When you think of the United States Army, you don’t normally think of animal medical personnel. But in the Army are dedicated individuals whose responsibilities include the care and support of animals. There are government owned sled dogs, sea mammals, ceremonial and dress animals such as horses, and patrol dogs, and they all need care, feeding and proper support. Only by being tended and their needs met can these animals keep working as hard as they do for the Army.
A Medical Animal Care specialist can perform quite a variety of duties. They are directly responsible for caring for government animals, help the Veterinary staff at animal clinics, hospitals and animal care units both stateside, overseas, and around the world. They are involved in the treatment, management, care, and overseeing the sanitary needs of Army Animals. They are supervised by the Army Veterinary staff, and work closely with other animal support and animal veterinary Army Staff.
Animal Medical Care specialists in the Army calculate and administer medication, assist in surgery on animals, and keep records about animal care and treatment. They interview and take animal histories from handlers and animal owners, and perform initial wellness checks and physical exams under the supervision of Veterinary staff. They are responsible for monitoring and recording animal vital signs, and taking note of any abnormal readings or signs that they discover when dealing with animals.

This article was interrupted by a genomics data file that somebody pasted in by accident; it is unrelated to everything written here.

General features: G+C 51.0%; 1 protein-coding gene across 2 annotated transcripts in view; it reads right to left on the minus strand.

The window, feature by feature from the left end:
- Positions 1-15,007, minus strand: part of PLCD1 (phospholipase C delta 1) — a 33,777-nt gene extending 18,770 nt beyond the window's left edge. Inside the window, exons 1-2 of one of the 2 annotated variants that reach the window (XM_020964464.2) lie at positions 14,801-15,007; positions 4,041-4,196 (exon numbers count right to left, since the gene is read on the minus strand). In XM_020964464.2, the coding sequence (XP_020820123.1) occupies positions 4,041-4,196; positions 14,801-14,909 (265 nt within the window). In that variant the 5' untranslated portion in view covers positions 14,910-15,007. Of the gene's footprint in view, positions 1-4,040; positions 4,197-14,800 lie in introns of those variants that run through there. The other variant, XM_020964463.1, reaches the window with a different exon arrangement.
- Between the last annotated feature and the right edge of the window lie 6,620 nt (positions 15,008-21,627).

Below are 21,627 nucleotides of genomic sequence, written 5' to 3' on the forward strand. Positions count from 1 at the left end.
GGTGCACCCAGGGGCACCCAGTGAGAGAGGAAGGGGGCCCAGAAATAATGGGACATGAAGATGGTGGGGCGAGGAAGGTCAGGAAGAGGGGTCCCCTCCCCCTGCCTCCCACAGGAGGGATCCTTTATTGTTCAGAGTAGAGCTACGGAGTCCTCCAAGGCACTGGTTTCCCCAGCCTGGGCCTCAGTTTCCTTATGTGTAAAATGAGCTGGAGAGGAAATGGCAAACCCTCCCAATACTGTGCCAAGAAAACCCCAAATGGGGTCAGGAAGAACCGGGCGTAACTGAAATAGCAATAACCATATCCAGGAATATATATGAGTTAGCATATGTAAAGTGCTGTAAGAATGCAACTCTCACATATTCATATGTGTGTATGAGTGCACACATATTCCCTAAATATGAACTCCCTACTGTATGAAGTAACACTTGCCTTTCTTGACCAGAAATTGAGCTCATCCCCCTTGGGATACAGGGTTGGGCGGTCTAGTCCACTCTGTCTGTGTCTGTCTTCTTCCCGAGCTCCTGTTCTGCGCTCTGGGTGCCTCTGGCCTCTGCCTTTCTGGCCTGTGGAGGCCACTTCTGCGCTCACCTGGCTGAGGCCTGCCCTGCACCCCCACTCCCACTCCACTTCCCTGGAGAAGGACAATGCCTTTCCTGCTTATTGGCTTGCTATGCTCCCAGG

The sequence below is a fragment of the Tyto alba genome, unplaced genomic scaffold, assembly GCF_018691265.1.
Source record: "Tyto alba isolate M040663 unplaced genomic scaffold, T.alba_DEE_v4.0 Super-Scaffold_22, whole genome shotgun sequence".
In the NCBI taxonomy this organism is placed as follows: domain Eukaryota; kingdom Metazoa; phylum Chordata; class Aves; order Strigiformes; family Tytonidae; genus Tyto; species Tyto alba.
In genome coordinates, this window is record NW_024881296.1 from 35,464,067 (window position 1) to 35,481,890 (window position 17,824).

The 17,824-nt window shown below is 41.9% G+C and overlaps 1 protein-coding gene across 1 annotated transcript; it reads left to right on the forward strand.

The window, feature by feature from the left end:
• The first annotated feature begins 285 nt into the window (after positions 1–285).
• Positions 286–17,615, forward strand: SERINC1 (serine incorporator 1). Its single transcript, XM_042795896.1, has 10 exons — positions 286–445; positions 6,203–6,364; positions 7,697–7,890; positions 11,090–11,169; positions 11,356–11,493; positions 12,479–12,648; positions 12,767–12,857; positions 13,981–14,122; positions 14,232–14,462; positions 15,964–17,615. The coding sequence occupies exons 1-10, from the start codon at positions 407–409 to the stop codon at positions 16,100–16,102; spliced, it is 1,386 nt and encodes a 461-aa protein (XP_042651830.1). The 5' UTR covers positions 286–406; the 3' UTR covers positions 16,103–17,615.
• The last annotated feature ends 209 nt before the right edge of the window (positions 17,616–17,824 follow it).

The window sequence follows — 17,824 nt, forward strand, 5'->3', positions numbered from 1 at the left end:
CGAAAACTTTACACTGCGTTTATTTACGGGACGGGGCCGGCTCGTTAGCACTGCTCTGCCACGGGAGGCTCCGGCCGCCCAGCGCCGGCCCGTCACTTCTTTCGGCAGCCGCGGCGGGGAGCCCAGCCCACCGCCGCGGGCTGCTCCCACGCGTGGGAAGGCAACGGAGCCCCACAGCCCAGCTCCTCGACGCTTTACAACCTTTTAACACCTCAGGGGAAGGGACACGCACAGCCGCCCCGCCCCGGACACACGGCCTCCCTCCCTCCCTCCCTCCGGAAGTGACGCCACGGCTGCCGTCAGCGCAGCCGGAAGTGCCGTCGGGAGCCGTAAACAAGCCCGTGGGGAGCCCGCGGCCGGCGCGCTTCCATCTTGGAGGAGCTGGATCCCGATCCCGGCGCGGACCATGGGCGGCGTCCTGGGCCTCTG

The Animal Care Specialist performs many basic veterinary type care operations. They clean and disinfect wounds, and even can at times suture some wounds when directed by an Army Animal Veterinary staff member. The Army Animal Medical care worker collects and prepares animal skin scrapings, feces, urine and blood for a variety of routine and ordered tests. In some cases Animal Care specialists assist in post death autopsies to try to find cause of death.
Candidates wishing to work as an Animal Care Specialist for the Army must have normal color vision, be able to lift moderately heavy items, be a successful high school or GED graduate, and have taken and passed high school or college biology. There are other requirements but these are the main ones. Following Basic training, advanced individual training takes place. A trainee will have between seven and fifty two weeks of Advanced training, both in the classroom and in the field. Servicemembers who are trained as an Animal Care Specialist for the Army receive skills that directly translate to civilian jobs in the Animal and veterinary world.